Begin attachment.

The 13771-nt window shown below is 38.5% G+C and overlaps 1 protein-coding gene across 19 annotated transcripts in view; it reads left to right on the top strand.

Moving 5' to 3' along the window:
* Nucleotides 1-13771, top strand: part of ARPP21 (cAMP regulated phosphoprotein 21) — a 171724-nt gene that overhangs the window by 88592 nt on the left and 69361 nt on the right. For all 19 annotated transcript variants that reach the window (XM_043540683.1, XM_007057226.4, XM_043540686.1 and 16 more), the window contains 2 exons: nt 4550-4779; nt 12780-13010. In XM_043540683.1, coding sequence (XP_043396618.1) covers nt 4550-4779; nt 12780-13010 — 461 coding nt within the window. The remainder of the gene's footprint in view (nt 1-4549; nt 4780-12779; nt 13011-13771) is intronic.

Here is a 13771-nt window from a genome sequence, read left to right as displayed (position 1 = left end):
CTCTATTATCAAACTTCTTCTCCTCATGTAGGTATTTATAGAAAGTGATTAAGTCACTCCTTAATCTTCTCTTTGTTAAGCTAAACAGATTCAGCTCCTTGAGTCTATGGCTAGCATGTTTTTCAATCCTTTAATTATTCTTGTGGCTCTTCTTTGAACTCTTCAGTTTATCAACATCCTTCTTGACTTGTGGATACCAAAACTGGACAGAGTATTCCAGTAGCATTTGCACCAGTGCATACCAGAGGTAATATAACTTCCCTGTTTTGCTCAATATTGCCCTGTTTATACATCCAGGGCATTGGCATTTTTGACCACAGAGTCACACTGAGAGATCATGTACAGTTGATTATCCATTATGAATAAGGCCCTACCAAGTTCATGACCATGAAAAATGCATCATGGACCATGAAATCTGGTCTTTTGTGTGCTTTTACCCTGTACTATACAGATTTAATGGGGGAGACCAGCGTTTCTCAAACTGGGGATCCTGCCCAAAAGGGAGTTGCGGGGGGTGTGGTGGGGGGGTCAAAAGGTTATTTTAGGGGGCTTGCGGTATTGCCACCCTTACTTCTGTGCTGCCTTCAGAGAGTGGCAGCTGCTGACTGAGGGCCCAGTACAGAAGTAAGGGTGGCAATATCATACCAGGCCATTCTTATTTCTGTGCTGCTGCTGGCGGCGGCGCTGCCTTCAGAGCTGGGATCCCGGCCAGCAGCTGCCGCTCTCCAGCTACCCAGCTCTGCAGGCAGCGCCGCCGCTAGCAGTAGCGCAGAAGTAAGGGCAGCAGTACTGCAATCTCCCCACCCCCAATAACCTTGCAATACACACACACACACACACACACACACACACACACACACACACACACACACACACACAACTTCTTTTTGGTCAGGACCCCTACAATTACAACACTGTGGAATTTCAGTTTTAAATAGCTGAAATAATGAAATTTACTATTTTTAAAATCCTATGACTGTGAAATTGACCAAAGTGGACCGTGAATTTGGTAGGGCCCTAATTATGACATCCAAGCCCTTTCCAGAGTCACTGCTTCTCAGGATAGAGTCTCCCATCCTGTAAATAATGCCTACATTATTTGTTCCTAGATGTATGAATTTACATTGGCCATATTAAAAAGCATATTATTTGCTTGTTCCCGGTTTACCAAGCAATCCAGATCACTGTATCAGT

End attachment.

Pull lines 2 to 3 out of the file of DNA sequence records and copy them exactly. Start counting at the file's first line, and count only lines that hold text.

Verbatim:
Moving 5' to 3' along the window:
* Nucleotides 1-13771, top strand: part of ARPP21 (cAMP regulated phosphoprotein 21) — a 171724-nt gene that overhangs the window by 88592 nt on the left and 69361 nt on the right. For all 19 annotated transcript variants that reach the window (XM_043540683.1, XM_007057226.4, XM_043540686.1 and 16 more), the window contains 2 exons: nt 4550-4779; nt 12780-13010. In XM_043540683.1, coding sequence (XP_043396618.1) covers nt 4550-4779; nt 12780-13010 — 461 coding nt within the window. The remainder of the gene's footprint in view (nt 1-4549; nt 4780-12779; nt 13011-13771) is intronic.